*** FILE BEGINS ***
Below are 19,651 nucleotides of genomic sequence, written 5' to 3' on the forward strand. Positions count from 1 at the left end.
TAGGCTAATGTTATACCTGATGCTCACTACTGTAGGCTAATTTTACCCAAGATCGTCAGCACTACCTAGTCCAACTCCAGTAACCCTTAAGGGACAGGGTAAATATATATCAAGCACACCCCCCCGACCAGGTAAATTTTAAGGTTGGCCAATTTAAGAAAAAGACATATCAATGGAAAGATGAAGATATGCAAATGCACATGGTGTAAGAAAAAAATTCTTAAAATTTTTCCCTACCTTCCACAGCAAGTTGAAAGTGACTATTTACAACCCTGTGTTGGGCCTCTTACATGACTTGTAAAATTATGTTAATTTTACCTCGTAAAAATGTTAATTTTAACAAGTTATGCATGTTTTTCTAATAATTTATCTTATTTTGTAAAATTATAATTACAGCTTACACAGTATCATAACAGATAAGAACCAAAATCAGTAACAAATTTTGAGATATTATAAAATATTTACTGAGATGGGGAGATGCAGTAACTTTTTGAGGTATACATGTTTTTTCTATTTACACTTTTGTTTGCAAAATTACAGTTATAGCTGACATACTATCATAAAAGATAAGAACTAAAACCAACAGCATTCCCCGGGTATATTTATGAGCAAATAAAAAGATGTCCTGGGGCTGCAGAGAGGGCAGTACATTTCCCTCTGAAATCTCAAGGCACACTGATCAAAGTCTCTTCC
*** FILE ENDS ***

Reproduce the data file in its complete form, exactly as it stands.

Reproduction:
Below are 19,651 nucleotides of genomic sequence, written 5' to 3' on the forward strand. Positions count from 1 at the left end.
TAGGCTAATGTTATACCTGATGCTCACTACTGTAGGCTAATTTTACCCAAGATCGTCAGCACTACCTAGTCCAACTCCAGTAACCCTTAAGGGACAGGGTAAATATATATCAAGCACACCCCCCCGACCAGGTAAATTTTAAGGTTGGCCAATTTAAGAAAAAGACATATCAATGGAAAGATGAAGATATGCAAATGCACATGGTGTAAGAAAAAAATTCTTAAAATTTTTCCCTACCTTCCACAGCAAGTTGAAAGTGACTATTTACAACCCTGTGTTGGGCCTCTTACATGACTTGTAAAATTATGTTAATTTTACCTCGTAAAAATGTTAATTTTAACAAGTTATGCATGTTTTTCTAATAATTTATCTTATTTTGTAAAATTATAATTACAGCTTACACAGTATCATAACAGATAAGAACCAAAATCAGTAACAAATTTTGAGATATTATAAAATATTTACTGAGATGGGGAGATGCAGTAACTTTTTGAGGTATACATGTTTTTTCTATTTACACTTTTGTTTGCAAAATTACAGTTATAGCTGACATACTATCATAAAAGATAAGAACTAAAACCAACAGCATTCCCCGGGTATATTTATGAGCAAATAAAAAGATGTCCTGGGGCTGCAGAGAGGGCAGTACATTTCCCTCTGAAATCTCAAGGCACACTGATCAAAGTCTCTTCC